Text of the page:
Bats: Left – Throws: Right
Born: June 18, 1987 (Age 29)
If this were the 2013 offseason, Jason Castro would be lining up the offers in free agency, after the then 26-year-old made his first All Star team and posted a line of .276/.350/.485, with 18 home runs (6th among catchers), 56 RBI, a 129 wRC+, and a 4.4 fWAR (4th among catcher’s with at least 400 plate appearances).
Unfortunately for Castro, the ensuing seasons haven’t lived up to the promise that he displayed in ’13. He has seen his K% increase, his average plummet from .276 in his All-Star campaign to .210 in 2016, and his OPS drop from .835 in 2013, to .684 last year.
The former first round draft pick in 2008 (10th overall) hits the open market in a year when multiple teams are looking to upgrade behind the plate, and despite some declining numbers the last several seasons, teams will still be intrigued by Castro’s power potential, strong pitch framing stats, and age.
Since 2013, the left-handed slugging catcher has hit 54 home runs (tied for 9th among major league catchers), scored 185 runs (9th), and compiled an 8.5 fWAR (tied for 7th). One of Castro’s biggest weaknesses is facing lefty pitching, as he’s posted a .536 OPS lifetime against southpaws, and had a .478 OPS in 2016. Castro has only posted one season of a .620 OPS or greater against left-handed pitching (2013), so at this juncture teams might be looking to utilize Castro against right-handers only.
Defensively, Castro has received high marks in terms of pitch framing, listed as the fifth best framing catcher in all of baseball last year, according to StatCorner. Castro was credited with an additional 96 strike calls in 2016, which resulted in an extra 0.92 calls per game. His throwing game has been under league average for his career, registering a 26% caught stealing percentage, when the league average has been 28%.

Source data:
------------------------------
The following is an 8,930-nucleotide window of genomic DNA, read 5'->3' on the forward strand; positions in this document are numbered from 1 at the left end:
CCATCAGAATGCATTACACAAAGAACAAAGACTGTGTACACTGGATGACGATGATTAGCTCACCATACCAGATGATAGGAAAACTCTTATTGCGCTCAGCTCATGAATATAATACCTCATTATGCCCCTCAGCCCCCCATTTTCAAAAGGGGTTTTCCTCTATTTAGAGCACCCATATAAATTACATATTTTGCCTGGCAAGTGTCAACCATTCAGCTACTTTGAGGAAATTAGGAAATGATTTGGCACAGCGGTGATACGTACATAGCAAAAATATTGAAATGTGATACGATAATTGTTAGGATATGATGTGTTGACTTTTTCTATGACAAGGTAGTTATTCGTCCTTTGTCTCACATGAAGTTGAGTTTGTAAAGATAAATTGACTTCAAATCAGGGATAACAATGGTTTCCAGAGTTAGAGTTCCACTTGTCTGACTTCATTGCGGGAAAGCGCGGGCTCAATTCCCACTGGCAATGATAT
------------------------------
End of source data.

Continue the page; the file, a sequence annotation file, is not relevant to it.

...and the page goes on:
Castro’s best season of throwing out potential base stealers was in 2015, where he had a 36% caught stealing rate (6th in MLB). The 2015 season was also considered his best for defensive runs saved (DRS), where he posted 4 DRS. The years prior and in ’16, Castro was negative in that category (-2 DRS in ’16).
MLB Trade Rumors has Castro pegged for two-years and $15 million. That seems like a fair estimate, though I could see teams offering a three-year deal for around $24 million, since there are a number of potential landing spots for the 29-year-old, in what’s been described as a “thin” catching market.
Marc Topkin of the Tampa Bay Times reported Friday that the Rays have offered Castro a contract, and “are right in the thick of things and being considered by Jason” according to the report. While an earlier report from Jeff Passan of Yahoo Sports says that Castro is weighing offers from three AL clubs, though it’s unclear whether the Rays are one of the three. Potential interested suitors include the aforementioned Rays, Twins, Braves, White Sox, Orioles, and Astros.
The Mets should pass on Castro. When comparing Castro’s numbers from 2013-16, and Travis d’Arnaud‘s stats from the same period, they have near identical slash lines:
Castro: .232/.308/.401 .709 OPS
d’Arnaud: .245/.311/.393 .704 OPS
The main difference between the two is health, as Castro has played in 463 games during that four-year stretch, compared to d’Arnaud’s 281 games. With that said, the Mets should afford d’Arnaud one more chance to secure the full-time catching spot, as he was battling a right rotator cuff strain last year, and many think he was playing hurt even when he returned from the disabled list. That would make sense, since his power was seemingly nonexistent and he had a 22% caught stealing rate, a year removed from throwing out a career high 33% of would be base stealers.
With d’Arnaud entering arbitration for the first time, and two years younger than Castro, it makes sense for the Mets to utilize d’Arnaud instead of signing Castro to a multi-year contract, and hope that with health d’Arnaud will rebound and produce like most Mets fans had hoped he would upon the Toronto Blue Jays mega trade in the winter of 2012.